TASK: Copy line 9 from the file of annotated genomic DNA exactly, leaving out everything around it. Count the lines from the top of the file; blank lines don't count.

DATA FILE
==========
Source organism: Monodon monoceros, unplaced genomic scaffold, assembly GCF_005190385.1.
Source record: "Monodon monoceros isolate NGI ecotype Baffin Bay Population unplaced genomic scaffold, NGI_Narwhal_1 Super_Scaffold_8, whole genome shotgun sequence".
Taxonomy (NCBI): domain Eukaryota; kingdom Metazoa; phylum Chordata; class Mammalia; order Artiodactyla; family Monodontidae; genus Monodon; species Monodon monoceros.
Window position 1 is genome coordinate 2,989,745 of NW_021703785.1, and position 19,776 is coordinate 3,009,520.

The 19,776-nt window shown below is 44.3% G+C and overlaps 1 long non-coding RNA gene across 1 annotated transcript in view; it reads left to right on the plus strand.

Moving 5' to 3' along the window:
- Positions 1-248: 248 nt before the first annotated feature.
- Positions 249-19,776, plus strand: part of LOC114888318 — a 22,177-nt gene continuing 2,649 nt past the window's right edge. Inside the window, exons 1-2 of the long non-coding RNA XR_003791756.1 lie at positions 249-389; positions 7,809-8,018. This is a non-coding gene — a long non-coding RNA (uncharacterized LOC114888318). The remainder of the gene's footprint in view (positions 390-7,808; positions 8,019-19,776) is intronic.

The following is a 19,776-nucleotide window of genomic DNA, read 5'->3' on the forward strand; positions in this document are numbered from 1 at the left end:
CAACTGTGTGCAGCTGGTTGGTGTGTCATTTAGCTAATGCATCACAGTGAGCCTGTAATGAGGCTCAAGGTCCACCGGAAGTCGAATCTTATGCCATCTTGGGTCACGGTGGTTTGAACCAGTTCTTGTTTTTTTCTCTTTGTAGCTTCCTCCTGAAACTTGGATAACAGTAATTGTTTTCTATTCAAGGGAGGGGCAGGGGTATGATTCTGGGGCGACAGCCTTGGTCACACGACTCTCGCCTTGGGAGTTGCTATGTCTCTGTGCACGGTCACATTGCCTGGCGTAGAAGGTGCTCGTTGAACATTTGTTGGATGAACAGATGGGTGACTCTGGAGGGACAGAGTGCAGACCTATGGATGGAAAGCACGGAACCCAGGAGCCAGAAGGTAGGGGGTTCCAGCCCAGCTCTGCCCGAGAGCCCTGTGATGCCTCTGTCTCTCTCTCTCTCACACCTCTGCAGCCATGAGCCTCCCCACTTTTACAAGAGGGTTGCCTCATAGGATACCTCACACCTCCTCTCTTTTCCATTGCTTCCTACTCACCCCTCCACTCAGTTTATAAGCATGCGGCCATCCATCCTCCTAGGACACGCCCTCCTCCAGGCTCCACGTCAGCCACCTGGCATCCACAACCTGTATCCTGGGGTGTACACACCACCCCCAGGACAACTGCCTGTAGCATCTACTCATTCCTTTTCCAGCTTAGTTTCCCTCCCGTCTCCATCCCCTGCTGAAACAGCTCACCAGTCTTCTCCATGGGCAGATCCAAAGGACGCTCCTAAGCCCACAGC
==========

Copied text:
The following is a 19,776-nucleotide window of genomic DNA, read 5'->3' on the forward strand; positions in this document are numbered from 1 at the left end: